Dent: That's an interesting perspective. So as admissions become more competitive, and the suburban, or private school student was more dime-a-dozen in terms of the application process, they have had a lot of hard knocks as well through finding ways to stand out.

N: Or how they've perceived that they have a harder time. I think the perception is reality, and how they define that, terms of how they are defining themselves through the essay. They put tremendous pressure on themselves to actually produce something that could be frame-worthy...Just hearing students talk about it, it's fascinating that they find the essay to be a huge, huge obstacle in terms of how do they figure out what makes them special, when they've been told their whole lives that they're normal.

D: What do you see as one of the major mistakes you think students make in the way they approach the essay?

N: I think the mistake is not writing about what they're actually thinking, or writing to please an audience that they don't know, instead of writing to explore something within themselves. Because the greatest essays that I read are students who explain to us why they think the way they do. And it's not about what they've done or any kind of gimmick, or any kind of spin, making their experiences seem so extraordinary, and we're not really looking for extraordinary even. We're looking for critical, interesting thinking, and how you express that through language. I think that's the biggest mistake that they make. They think more about the "wow, journalistic," what will get on the front page, rather than what will get us interested in what they think.

D: That's a challenge for a 17 or 18-year-old, yet the pursuit of that mission can lay the foundation for so much intellectual engagement, which is interesting, because that is what the kind of thinking that one can do in pursuit of that, is extraordinary in and of itself.

On that note, what are some essays that you've read that have achieved the level of engagement of personal experiences?

N: ....there was one essay, where the student talked about the calm before the storm, and how he was thinking about this idea about the calm before the storm, and how quiet it is, and what that revealed to him about how, before something significant happens, if you really center yourself and think, there is that kind that moment when it's quiet, and the smell of the air is shifting, and I thought that was such a brilliant essay. I just never thought that at 17! I was just so impressed with his observational skills and even thinking about how there's so much that you can learn from without even seeing anything, so air is clear, there is nothing tangible about it, but there is so much you can pick up from that. I thought that essay was just so fascinating. If he could have observed that through thinking about a saying and observing how he felt, how his senses reacted to the shift in a weather pattern, I could not help but think about how amazing this student would be, not only in class, but on the dorm room floor challenging students to think in a different way, or seeing something in a different way. So that's a great essay. The worst essay is when can feel students saying, "I hate that you've asked me to write an essay, and so I'm going to tell you why I'm so unique," and then they start listing the colors that they like, what they like to eat....when It really isn't about what a student thinks about... but is list-y. 'I'm so different because I like these things, or do these things," those are the worst essays.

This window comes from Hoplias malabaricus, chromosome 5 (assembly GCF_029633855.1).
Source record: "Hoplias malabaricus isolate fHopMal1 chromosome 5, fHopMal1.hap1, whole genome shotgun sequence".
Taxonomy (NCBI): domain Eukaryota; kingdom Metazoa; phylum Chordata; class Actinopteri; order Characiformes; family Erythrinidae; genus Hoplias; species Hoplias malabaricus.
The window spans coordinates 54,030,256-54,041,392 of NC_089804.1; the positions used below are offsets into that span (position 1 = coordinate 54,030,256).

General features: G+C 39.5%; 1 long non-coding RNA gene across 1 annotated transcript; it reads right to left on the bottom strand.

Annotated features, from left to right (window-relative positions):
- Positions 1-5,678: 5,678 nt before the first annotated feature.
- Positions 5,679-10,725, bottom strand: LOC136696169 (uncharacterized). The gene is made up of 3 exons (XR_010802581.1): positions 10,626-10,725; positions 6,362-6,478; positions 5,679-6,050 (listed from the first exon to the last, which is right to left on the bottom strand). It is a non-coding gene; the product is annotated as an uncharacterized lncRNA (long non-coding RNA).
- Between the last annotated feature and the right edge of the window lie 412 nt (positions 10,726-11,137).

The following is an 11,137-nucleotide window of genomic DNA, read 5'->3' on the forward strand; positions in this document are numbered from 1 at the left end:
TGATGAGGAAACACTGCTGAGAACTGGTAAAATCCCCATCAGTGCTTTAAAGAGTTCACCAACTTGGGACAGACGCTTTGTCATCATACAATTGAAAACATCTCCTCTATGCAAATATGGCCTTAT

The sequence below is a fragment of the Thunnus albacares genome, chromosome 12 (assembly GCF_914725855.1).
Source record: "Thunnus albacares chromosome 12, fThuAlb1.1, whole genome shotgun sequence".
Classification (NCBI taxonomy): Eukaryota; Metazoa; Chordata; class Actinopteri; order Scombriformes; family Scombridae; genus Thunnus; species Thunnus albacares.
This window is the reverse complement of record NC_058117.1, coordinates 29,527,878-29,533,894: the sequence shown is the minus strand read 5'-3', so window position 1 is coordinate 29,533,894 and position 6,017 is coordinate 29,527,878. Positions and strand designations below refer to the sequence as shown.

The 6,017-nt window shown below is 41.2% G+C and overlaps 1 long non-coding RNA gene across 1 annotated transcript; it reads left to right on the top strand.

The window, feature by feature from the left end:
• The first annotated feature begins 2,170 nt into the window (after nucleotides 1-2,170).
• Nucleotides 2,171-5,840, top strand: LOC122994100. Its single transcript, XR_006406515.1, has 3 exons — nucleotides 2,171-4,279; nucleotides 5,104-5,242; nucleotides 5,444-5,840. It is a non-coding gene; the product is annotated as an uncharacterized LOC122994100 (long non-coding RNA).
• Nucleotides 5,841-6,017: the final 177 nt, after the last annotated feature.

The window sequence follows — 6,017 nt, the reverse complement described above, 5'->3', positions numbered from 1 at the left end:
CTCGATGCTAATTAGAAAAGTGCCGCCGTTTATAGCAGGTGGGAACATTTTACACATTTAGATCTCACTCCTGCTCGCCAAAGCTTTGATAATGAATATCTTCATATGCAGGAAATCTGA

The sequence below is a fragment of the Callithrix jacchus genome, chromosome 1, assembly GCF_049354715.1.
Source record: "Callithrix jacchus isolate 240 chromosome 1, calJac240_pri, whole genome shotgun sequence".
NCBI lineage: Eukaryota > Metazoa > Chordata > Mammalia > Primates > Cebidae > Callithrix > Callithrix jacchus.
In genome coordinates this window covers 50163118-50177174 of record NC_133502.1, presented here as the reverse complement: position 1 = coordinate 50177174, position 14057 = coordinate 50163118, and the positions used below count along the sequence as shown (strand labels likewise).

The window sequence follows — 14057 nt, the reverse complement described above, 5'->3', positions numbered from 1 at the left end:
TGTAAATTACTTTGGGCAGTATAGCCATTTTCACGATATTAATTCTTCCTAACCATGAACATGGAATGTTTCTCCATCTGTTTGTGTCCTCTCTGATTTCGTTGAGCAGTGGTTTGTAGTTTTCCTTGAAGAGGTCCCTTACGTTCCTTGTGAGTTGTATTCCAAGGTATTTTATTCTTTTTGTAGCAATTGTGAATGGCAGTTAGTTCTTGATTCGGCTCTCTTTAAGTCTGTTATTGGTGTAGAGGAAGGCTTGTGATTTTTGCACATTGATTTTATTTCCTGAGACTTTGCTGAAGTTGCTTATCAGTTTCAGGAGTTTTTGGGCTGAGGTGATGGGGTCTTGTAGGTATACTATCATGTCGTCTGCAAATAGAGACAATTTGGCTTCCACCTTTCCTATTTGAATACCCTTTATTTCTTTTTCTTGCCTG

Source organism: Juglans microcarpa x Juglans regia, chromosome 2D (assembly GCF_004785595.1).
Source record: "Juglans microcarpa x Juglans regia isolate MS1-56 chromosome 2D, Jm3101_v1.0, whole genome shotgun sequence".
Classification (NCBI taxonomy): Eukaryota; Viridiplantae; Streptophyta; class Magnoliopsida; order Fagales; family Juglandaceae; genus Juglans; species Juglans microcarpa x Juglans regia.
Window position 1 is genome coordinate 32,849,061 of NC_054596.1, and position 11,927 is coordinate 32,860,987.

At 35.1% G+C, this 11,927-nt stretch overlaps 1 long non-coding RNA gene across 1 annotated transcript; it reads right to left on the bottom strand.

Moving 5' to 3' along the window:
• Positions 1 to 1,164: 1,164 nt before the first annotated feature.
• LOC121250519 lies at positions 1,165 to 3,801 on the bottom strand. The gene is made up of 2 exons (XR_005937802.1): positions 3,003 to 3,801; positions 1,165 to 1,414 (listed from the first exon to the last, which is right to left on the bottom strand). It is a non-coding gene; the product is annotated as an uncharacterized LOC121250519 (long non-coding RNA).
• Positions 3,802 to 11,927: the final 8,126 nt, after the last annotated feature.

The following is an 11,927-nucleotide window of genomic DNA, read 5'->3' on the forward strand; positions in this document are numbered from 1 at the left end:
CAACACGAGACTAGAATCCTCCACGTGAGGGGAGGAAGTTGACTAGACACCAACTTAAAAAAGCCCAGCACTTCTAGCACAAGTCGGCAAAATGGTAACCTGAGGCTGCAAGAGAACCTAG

D: So it's really analyzing the unique perspective, that unique piece of you, which is why it is such an important piece of the process, because it is the one time where you can look at original thinking abilities.

N: Yes. And also how well they craft the essay. And whether or not they play with words, or how well they're able to create that imagery in your head about a moment or something, just the beauty of language, and I think that is their opportunity, if they're good at it, that really speaks tremendously to their ability to use all that they've learned throughout the 12 years of schooling they've had to explain to us what they're thinking at the moment.

D: How does your background influence you when reading applications?

N: When I read applications from students who don't have the typical profile of a student that should be going to a place like this, what I'm attracted to, what I look for, what I fight for is really evidence of the ability to think critically. Something they said, something they observed and something they were unpacking in an essay or perhaps a teacher recommendation that talks about how they unpacked something in their class or thoughts that they shared with them in a paper. That's what I grab on to as "this is evidence" and I don't ever let that go. My sensibilities are tuned into "well they might not have straight As but here's evidence that they will do just fine here.